Changes To Residential Tenancy Act – COVID-19

Published: April 1, 2020


April 1, 2020

The BC Government recently announced a plan to support renters and landlords to help prevent the spread of COVID-19. The plan includes changes to the Residential Tenancy Act. These will be in effect for the duration of the provincial state of emergency. 

The Residential Tenancy Branch has resources and a helpful FAQ on their COVID-19 and Tenancies page to support tenants and landlords. It details the changes and assists in understanding their effect on agreements during the provincial state of emergency. This includes information for landlords, tenants, real estate professionals as well as buyers and sellers in the current market. 

Impacts for Buyers of Tenanted Properties

The Residential Tenancy Branch has provided the following information for seller/landlords who have agreed to provide vacant possession to buyers in their contract of purchase and sale: 

“During the state of emergency, landlords cannot issue new Notices to End Tenancy and existing orders will not be enforced. This includes situations where a new buyer has required vacant possession. Tenants that had intended to move and have now decided to remain in their unit during the state of emergency should let their landlord know as soon as possible.” 

If you are dealing with a client who is relying on vacant possession of a property they have purchased, advise them to seek legal advice. Note that this applies only to housing that is subject to the Residential Tenancy Act or the Manufactured Home Tenancy Act. 

Showing Tenanted Properties

A rental unit cannot be entered to show the unit to prospective tenants or buyers without the consent of the tenant. Alternative showing options other than in-person showings are recommended whenever possible. 


During the provincial state of emergency, evictions are no longer permitted, except in exceptional circumstances. Landlords are not currently permitted to provide a notice to end a tenancy for:

  • unpaid rent or utilities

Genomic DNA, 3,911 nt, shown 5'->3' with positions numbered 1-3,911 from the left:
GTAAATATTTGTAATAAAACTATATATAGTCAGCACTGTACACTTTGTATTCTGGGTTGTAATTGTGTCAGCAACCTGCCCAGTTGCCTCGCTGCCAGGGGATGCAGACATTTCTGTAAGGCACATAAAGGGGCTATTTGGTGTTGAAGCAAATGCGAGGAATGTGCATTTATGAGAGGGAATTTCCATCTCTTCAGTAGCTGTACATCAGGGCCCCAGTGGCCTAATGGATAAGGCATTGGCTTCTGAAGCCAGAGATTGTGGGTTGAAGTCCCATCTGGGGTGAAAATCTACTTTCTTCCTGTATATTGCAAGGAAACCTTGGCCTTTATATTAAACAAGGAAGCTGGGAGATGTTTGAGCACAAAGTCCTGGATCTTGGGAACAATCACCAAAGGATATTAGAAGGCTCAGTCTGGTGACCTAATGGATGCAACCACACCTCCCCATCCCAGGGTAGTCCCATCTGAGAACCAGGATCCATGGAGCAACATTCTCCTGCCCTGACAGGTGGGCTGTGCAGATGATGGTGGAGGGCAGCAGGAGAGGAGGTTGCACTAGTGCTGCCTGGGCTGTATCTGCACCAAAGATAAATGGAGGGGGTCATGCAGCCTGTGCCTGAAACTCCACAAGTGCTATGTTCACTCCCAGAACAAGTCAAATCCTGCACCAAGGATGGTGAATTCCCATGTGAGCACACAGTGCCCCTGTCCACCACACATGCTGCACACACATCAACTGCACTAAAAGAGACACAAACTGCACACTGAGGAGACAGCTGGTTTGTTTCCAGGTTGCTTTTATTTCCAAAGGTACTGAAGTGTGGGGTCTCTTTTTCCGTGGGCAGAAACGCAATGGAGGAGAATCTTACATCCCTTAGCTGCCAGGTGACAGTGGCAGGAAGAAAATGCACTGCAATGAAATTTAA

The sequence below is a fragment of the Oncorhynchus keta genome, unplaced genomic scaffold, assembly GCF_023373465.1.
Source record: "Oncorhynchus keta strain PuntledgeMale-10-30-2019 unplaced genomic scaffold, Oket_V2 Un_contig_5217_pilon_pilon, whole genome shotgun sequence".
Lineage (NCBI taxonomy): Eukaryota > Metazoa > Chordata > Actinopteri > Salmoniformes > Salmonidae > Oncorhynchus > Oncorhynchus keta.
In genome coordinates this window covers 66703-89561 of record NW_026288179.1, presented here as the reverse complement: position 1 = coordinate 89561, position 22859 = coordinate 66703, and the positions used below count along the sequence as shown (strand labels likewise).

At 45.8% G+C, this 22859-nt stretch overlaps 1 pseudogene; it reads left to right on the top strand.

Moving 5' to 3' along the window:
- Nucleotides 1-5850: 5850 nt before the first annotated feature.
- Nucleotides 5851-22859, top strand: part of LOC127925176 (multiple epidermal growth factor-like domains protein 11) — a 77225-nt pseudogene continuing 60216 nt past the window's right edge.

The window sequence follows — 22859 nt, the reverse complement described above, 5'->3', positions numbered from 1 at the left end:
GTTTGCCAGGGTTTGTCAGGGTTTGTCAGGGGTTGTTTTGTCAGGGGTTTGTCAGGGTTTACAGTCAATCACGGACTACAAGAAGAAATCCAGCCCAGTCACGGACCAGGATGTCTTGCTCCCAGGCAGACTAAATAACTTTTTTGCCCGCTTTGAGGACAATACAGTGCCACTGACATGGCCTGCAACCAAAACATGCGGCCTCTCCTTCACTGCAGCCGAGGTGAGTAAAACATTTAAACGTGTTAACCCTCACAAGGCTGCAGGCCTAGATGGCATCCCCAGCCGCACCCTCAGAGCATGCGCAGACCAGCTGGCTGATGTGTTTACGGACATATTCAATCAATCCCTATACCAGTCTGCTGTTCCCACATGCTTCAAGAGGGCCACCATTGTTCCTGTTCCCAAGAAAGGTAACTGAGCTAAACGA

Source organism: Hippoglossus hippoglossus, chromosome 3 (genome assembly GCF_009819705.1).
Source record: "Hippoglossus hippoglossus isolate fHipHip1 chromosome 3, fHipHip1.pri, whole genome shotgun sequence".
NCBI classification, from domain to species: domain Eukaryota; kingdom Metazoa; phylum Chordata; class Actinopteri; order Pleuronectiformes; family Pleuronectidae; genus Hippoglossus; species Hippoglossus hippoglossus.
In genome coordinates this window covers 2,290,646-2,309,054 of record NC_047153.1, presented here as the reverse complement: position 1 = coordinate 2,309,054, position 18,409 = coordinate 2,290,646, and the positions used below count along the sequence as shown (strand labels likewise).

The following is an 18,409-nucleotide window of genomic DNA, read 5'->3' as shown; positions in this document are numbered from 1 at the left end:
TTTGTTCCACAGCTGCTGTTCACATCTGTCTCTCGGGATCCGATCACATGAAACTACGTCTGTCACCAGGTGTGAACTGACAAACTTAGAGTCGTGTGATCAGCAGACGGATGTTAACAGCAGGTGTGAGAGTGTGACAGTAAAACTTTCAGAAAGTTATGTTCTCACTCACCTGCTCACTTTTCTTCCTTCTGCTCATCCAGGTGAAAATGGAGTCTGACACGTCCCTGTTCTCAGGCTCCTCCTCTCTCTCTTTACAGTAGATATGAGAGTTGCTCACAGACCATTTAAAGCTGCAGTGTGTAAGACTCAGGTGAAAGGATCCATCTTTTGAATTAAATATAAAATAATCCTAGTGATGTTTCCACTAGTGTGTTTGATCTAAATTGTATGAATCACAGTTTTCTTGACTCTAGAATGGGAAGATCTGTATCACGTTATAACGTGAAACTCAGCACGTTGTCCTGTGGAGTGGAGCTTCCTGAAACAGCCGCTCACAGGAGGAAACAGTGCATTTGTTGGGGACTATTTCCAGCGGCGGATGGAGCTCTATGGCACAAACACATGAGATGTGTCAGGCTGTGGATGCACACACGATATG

• cause
  • landlord or purchaser use
  • end of employment as a caretaker, or end of employment if the rental unit is being rented as a condition of employment
  • demolition, renovation, and conversion of a rental unit (or closure of a manufactured home park)
  • failure to qualify for a rental unit in subsidized housing.

Landlords may still apply for an exception to end a tenancy. However, it is only applicable when the tenant or a person permitted on the residential property by the tenant has:

  • significantly interfered with or unreasonably disturbed another occupant or the landlord of the residential property;
  • seriously jeopardized the health or safety or a lawful right or interest of the landlord or another occupant;
  • put the landlord’s property at significant risk;
  • engaged in illegal activity that
    • caused or is likely to cause damage to the landlord’s property,
    • has, or is likely to adversely affect the quiet enjoyment, security, safety or physical well-being of another occupant of the residential property,
    • jeopardized or is likely to jeopardize a lawful right or interest of another occupant or the landlord;
  • caused extraordinary damage to the residential property, and it would be unreasonable, or unfair to the landlord or other occupants of the residential property, to wait for the emergency order to end, or when
  • the rental unit must be vacated to comply with an order of a municipal, provincial or federal authority, or
  • the rental unit is uninhabitable, or the tenancy agreement is otherwise frustrated.

For further information about the emergency measures now in effect, please visit the Residential Tenancy Branch’s COVID-19 and Tenancies webpage.

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